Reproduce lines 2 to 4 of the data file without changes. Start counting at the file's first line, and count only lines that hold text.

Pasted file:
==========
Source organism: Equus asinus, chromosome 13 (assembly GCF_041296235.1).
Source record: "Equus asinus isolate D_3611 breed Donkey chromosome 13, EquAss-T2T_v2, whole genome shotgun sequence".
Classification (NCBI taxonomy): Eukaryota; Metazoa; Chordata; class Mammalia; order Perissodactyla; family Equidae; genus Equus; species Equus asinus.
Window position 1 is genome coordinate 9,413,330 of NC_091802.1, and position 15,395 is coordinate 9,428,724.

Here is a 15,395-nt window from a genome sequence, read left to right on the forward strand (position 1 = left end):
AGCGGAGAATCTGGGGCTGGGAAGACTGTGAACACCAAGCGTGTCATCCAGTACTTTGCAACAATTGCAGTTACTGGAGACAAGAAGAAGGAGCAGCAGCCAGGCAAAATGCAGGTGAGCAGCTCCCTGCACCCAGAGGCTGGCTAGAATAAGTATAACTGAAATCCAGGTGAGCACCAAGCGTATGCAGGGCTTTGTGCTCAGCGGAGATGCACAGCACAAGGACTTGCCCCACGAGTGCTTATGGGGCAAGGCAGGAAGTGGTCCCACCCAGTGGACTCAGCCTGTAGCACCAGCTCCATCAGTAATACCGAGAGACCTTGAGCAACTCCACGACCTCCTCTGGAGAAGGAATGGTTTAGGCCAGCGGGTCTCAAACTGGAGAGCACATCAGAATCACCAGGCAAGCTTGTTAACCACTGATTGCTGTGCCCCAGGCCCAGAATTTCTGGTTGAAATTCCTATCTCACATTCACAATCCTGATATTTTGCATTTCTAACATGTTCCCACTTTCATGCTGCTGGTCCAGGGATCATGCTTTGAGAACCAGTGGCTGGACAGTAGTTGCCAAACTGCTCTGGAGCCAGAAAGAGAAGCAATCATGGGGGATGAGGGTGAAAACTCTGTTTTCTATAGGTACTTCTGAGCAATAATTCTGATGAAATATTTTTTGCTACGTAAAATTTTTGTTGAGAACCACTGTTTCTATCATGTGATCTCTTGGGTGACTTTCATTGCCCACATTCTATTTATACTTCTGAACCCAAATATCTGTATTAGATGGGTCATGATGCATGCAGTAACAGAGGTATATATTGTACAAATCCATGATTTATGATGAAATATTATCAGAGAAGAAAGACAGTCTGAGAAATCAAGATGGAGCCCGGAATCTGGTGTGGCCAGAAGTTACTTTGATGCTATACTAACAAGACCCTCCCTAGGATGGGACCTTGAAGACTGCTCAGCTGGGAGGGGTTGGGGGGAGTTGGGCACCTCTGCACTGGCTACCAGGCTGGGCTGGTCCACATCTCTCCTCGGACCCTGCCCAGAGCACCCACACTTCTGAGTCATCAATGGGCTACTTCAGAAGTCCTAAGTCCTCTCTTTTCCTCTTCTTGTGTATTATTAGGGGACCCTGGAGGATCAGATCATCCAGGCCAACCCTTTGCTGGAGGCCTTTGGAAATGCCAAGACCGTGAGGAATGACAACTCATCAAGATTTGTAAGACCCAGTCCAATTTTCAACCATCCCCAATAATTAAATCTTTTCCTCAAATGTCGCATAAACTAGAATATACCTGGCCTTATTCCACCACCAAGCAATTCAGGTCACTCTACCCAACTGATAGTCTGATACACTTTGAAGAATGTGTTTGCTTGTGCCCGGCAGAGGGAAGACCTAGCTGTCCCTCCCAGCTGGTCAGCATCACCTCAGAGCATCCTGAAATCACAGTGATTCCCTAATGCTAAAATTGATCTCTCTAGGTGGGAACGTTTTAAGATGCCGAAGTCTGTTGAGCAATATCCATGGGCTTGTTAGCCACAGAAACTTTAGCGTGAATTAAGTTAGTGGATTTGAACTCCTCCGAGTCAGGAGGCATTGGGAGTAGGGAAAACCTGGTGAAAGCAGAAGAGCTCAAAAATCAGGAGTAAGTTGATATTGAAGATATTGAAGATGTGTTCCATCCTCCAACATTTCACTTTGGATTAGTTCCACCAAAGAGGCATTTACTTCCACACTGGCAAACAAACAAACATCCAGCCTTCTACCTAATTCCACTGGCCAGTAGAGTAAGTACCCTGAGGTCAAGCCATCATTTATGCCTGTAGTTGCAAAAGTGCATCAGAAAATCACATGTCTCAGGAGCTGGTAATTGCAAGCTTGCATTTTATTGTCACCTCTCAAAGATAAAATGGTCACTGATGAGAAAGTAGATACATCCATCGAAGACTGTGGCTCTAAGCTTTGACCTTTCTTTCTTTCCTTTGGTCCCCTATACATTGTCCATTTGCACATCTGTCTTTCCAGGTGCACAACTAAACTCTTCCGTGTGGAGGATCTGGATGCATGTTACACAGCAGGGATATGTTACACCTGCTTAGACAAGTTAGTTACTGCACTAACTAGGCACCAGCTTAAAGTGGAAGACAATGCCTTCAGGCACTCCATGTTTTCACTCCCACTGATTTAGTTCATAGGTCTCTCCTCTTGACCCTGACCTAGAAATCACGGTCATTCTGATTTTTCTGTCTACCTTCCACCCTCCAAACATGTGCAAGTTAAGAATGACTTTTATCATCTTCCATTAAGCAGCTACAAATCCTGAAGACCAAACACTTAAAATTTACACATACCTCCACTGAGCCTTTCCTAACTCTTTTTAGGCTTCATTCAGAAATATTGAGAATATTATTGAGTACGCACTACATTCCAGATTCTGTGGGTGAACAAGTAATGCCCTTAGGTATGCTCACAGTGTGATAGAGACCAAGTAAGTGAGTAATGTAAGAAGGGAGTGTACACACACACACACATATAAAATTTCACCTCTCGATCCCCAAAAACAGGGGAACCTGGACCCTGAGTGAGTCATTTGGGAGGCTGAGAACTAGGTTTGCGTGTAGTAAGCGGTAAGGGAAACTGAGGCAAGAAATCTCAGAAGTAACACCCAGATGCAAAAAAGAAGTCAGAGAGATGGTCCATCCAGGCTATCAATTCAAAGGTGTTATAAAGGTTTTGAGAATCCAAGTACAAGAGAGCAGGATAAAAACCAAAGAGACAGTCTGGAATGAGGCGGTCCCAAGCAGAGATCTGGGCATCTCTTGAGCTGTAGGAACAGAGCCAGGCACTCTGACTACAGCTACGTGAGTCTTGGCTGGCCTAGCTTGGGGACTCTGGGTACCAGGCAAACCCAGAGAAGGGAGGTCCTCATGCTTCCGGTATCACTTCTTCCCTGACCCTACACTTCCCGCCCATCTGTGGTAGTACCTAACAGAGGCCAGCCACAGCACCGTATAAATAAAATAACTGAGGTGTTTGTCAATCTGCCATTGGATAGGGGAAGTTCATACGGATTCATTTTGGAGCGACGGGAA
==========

Source record: "Equus asinus isolate D_3611 breed Donkey chromosome 13, EquAss-T2T_v2, whole genome shotgun sequence".
Classification (NCBI taxonomy): Eukaryota; Metazoa; Chordata; class Mammalia; order Perissodactyla; family Equidae; genus Equus; species Equus asinus.
Window position 1 is genome coordinate 9,413,330 of NC_091802.1, and position 15,395 is coordinate 9,428,724.